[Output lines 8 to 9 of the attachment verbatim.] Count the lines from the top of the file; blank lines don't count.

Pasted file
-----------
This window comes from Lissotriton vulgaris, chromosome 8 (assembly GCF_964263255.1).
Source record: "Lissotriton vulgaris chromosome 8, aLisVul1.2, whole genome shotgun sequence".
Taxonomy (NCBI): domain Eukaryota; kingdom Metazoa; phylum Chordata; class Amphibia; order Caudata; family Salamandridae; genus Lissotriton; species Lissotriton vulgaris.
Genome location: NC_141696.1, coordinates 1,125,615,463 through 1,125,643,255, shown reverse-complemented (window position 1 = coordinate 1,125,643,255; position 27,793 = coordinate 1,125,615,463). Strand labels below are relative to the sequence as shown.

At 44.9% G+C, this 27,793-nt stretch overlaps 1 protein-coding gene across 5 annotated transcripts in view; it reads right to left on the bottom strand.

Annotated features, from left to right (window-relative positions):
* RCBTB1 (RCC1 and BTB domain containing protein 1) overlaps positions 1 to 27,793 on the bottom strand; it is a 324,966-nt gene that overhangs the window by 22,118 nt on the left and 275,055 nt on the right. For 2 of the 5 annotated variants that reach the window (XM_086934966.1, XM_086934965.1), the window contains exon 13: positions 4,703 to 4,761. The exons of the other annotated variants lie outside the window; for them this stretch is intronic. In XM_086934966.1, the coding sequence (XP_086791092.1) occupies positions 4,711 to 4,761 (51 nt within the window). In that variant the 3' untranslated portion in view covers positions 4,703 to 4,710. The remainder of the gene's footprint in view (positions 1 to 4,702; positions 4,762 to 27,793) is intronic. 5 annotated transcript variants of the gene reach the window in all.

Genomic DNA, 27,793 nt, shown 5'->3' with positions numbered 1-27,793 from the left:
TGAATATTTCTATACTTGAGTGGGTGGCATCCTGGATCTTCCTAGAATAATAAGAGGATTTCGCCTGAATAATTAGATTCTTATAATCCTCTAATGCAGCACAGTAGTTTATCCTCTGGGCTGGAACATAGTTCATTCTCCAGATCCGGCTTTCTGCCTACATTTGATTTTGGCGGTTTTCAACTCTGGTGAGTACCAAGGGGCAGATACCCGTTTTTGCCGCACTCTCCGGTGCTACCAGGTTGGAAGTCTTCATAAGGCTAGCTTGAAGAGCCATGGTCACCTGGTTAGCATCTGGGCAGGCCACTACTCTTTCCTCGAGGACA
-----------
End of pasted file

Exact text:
Genomic DNA, 27,793 nt, shown 5'->3' with positions numbered 1-27,793 from the left:
TGAATATTTCTATACTTGAGTGGGTGGCATCCTGGATCTTCCTAGAATAATAAGAGGATTTCGCCTGAATAATTAGATTCTTATAATCCTCTAATGCAGCACAGTAGTTTATCCTCTGGGCTGGAACATAGTTCATTCTCCAGATCCGGCTTTCTGCCTACATTTGATTTTGGCGGTTTTCAACTCTGGTGAGTACCAAGGGGCAGATACCCGTTTTTGCCGCACTCTCCGGTGCTACCAGGTTGGAAGTCTTCATAAGGCTAGCTTGAAGAGCCATGGTCACCTGGTTAGCATCTGGGCAGGCCACTACTCTTTCCTCGAGGACA